Planning for Successful Project-Based Learning


Whether you are a veteran teacher or this is your first year, one of the best strategies to engage students is project-based learning. PBL is an inquiry-based teaching model where students are in the driver’s seat, attempting to answer a “burning question” they may have or their class has decided to pursue. This model usually includes collaboration, public presentation and a tiny—albeit necessary—bit of chaos. As a true Type A personality, I’ve found ways to organize PBL so that it remains organic and meaningful but is also “doable” enough for me to continue without losing my mind. Here are three tips that will help you organize for project-based learning.

Begin with the end in mind

Just as you teach your students to begin with the end in mind, this Stephen Covey principle is a prerequisite for PBL. First, set the dates when your students will share their projects in a performance of some type. This could be a demonstration, debate, presentation or other way to “show what they know.” If you’ve never had students do presentations before, you should keep it simple, but soon you’ll want to invite families, former teachers, students and administrators. It’s always best to give parents the dates as far ahead of time as possible, so they can make arrangements to be there. Students should also have these target dates written down, as well as several mini check-in dates. The primary purpose of the check-in dates is to make sure that all students are participating and pulling their own weight. If someone is falling behind, you’ll be sure to catch it before it’s too late for him or her to catch up.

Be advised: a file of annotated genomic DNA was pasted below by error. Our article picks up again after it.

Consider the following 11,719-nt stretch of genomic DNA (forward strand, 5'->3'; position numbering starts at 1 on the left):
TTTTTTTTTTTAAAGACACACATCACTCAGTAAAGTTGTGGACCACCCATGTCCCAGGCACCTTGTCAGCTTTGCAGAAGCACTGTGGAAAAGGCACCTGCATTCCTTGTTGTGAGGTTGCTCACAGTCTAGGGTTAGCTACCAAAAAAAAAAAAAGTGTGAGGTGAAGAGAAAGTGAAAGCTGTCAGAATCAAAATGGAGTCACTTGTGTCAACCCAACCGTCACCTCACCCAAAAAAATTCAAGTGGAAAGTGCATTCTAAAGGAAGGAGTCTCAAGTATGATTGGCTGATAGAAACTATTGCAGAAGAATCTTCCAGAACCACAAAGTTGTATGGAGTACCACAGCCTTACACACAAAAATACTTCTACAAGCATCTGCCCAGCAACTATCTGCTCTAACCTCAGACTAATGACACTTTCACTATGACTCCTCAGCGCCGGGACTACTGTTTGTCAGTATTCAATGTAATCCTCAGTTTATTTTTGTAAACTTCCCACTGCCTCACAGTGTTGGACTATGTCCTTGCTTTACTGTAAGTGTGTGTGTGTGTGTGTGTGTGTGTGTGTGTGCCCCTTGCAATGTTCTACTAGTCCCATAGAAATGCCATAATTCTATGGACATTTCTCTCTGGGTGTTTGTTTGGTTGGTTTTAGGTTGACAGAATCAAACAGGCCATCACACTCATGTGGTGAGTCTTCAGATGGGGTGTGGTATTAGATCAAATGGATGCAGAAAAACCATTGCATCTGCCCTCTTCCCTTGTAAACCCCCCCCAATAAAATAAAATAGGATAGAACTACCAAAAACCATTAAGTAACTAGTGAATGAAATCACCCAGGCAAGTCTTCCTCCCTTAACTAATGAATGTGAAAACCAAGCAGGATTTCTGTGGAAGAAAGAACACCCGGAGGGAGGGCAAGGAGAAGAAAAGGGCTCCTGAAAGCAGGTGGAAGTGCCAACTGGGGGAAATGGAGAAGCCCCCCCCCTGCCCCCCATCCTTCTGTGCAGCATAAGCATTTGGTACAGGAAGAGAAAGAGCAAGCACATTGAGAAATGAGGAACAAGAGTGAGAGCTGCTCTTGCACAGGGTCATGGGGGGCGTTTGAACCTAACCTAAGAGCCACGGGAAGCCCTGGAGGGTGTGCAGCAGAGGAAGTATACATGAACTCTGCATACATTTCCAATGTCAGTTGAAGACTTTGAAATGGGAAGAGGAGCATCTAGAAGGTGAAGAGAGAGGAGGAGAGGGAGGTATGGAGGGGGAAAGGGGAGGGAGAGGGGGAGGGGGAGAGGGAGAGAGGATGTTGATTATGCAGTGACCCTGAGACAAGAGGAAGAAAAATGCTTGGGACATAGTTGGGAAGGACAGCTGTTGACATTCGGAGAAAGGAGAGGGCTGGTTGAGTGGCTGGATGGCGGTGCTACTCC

In addition to giving students a good big picture of timing, it is also important for you to estimate how many days the performances will take. I always give myself a flex day at the end to make sure that I can accommodate any students who may have been absent or weren’t prepared. If all runs smoothly and you don’t end up needing that day, you can use it to debrief all of the performances and let students reflect on the experience. Usually the reflection would be done individually, but when time permits, it can be very valuable as a classroom activity.

Recruit co-conspirators

I like to tell my students that their teachers aren’t nagging them, we are conspiring to make them successful. Over the years, I’ve developed relationships with likeminded teachers who are enthusiastic about helping our students with their projects. If you are running a PBL classroom, you’ll find that other thoughtful adults in the building can be powerful allies. Last year, the music teacher let some of my students rehearse a skit in her room that they were planning for my class; when she showed up for the girls’ skit on performance day, they were beaming. The art teacher allowed several of my students to come by and work on artwork they were including in their projects. And I certainly couldn’t facilitate my students’ projects without my library media specialist. One important note: Be sure to remind students that when they leave your room, they are ambassadors, representing you and the class.